Sebastian: "You appear to be wrong"

Your link appears to be broken; at any rate, it points back at this thread, even via "show source."

von: "A certain percentage of the Democratic party would like a single-payer, wholly government run system and that they are using the current health care reform effort as part of a "camel's nose" effort .... hence the general distrust of even reasonable reform efforts."

The camel's nose is already inside the tent: it's called "Medicare".

My wife and I are both 55. I fully expect that without reform, at some point in the ten years while we wait to reach the magic threshold of 65, we will either (a) be denied coverage completely by the private insurance system or (b) allowed to buy restricted coverage at a price tag around 25% of household income -- more than taxes, more than housing, more than food. It happened to my father and I really expect it to happen to one or both of us.

Give me the option; let me sign up for Medicare when the time comes that the private companies "kick me out" and I'll pay 100% of the premiums until I'm 65. Just guarantee me access to a program where I can't be denied coverage and the premiums are community rated.

Single payer or even more government control than that has been the dominant Democratic story on health care for decades.

I don't know how to tell if this sentence is true. Judging by the fact that you cite zero evidence, I don't think you do either. How do you know what has been the dominant Democratic story?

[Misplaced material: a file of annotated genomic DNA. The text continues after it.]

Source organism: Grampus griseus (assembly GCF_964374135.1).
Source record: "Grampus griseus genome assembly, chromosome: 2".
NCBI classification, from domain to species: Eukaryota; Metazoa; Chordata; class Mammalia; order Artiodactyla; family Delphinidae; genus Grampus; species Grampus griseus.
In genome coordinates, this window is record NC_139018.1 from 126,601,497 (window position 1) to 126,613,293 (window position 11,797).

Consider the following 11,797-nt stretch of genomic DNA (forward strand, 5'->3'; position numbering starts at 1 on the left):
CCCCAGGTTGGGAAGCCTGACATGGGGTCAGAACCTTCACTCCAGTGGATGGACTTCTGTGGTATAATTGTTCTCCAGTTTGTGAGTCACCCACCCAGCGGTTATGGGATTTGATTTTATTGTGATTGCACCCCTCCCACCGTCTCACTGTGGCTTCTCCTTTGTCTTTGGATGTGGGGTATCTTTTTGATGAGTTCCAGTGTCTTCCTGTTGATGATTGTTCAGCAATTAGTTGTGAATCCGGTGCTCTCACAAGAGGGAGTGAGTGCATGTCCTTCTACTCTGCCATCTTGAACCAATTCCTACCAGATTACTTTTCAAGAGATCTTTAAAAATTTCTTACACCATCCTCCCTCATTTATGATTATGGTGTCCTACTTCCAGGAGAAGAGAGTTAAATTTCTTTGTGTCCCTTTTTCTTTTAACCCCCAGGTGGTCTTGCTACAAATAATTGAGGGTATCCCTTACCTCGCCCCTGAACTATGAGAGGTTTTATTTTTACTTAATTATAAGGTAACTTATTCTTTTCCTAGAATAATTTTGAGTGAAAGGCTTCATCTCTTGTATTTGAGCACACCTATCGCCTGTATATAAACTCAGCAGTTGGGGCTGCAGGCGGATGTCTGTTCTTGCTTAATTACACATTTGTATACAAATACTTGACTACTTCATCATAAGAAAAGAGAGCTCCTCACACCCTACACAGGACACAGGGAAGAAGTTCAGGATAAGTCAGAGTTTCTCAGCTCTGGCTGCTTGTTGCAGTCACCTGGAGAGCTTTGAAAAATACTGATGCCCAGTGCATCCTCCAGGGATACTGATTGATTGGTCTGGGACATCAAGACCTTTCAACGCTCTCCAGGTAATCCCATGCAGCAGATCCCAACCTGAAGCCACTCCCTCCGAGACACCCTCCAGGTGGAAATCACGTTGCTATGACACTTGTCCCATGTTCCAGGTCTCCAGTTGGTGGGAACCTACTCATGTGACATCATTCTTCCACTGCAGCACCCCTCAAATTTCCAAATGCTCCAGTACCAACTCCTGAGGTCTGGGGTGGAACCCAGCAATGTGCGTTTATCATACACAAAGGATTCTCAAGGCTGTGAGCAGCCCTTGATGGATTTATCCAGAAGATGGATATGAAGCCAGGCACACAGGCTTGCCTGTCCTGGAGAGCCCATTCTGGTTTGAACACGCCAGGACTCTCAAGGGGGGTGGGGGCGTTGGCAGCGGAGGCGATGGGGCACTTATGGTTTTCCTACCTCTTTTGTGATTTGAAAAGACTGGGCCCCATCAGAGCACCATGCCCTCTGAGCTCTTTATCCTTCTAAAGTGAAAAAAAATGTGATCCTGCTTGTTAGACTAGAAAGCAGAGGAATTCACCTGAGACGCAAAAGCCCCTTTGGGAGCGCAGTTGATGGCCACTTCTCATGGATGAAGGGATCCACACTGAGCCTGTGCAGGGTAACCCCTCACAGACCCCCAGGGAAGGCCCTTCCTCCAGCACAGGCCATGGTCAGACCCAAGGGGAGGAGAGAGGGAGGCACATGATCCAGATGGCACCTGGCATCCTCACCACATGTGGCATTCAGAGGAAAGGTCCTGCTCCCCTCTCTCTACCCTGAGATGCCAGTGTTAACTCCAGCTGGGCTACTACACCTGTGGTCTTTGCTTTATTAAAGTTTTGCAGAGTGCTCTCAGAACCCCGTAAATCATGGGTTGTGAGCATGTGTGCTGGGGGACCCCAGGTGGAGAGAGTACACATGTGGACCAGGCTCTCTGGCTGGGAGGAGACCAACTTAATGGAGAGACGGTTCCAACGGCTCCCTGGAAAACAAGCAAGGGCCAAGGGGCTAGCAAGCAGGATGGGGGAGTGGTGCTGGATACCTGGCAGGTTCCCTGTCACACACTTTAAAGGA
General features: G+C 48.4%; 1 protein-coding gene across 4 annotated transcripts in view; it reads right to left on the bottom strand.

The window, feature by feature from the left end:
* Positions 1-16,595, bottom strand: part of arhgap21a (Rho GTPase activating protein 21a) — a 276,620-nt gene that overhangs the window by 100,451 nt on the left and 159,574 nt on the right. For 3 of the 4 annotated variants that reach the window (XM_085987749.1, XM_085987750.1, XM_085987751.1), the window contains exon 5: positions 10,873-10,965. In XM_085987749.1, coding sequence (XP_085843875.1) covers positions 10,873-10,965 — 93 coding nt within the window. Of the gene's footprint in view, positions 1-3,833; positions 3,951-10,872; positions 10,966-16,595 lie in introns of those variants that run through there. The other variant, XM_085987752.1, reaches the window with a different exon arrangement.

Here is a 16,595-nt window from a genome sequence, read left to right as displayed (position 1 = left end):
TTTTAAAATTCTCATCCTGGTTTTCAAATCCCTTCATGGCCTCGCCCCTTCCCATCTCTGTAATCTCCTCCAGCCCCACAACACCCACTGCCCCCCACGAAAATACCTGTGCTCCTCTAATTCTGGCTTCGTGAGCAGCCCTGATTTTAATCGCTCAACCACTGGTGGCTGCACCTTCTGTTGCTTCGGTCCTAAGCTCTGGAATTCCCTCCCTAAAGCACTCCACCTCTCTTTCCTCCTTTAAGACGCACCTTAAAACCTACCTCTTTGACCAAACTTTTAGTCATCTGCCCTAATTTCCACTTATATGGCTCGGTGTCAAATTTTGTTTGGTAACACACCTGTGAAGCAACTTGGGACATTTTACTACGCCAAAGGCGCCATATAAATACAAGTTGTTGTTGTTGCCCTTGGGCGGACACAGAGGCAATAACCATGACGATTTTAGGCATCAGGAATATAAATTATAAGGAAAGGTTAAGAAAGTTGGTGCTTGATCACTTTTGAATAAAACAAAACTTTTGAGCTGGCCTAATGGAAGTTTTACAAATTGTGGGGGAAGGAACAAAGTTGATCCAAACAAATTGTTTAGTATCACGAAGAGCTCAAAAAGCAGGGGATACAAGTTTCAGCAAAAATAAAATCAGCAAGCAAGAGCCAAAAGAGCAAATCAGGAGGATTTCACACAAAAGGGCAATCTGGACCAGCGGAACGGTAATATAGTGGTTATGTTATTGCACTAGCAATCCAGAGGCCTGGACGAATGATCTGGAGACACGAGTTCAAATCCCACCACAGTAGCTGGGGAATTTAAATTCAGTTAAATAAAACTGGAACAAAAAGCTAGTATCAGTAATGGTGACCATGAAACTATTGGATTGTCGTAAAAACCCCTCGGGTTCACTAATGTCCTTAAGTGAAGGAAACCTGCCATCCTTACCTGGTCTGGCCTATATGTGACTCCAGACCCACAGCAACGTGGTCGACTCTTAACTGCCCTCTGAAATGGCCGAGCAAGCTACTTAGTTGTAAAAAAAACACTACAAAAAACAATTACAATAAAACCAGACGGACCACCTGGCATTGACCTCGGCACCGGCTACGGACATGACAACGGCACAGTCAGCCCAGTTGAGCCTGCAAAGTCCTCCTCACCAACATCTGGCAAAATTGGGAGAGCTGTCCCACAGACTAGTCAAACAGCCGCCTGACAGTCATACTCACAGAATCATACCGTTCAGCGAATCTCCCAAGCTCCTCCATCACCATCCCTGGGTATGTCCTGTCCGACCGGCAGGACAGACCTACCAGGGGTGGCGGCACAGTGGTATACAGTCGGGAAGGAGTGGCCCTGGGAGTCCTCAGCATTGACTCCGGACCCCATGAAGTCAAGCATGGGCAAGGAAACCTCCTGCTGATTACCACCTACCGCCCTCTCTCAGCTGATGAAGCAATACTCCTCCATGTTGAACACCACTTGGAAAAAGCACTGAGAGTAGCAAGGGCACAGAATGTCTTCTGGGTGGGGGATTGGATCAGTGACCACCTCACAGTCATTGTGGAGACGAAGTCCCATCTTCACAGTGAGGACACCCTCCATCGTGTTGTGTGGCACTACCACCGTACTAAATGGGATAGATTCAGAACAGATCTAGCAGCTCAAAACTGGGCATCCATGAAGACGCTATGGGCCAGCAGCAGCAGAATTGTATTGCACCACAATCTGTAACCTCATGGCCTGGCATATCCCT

I mean, this statement seems a lot like saying "killing Arabs has been the dominant Republican story regarding middle east policy for decades". There certainly are some Republicans that would love to kill Arabs. But there hasn't been a consensus on this point and there are other Republicans that kiss up to various Arab regimes (see Bush, George W making out with the king of Saudi Arabia).

Now you are free to assert that they didn't really mean it.

Your statements are too incoherent to refute. Who didn't mean what? All Democrats? Dem party leaders? Dem party activists? Dems who care about health care?

You are free to suggest that more nuanced views have come to the fore. You are free to suggest that those Democrats who say that this is merely the first step (say eric martin so I'm not accused of strawmanning) don't really count.

Well, Eric Martin does not count. He's not a Senator or a Congressman or the President. He's not a party leader. He's got no power in the Dem party.

But they do exist, and it isn't crazy to notice them.

Dems who advocate single payer certainly exist; no question about it. Some of them are even in Congress. But what's not clear is that they dominate the health care debate or that they constitute a majority of Dem leaders. When I talk with single payer advocates, they often complain (at great length, on and on and on) about how the Dem leadership refuses to take them seriously or listen to their ideas.

But support for single-payer is out in the open (see, e.g., http://www.democrats.com/single-payer-petition).

Why do you think a single petition tells us anything about how popular single payer is with the Dem leadership?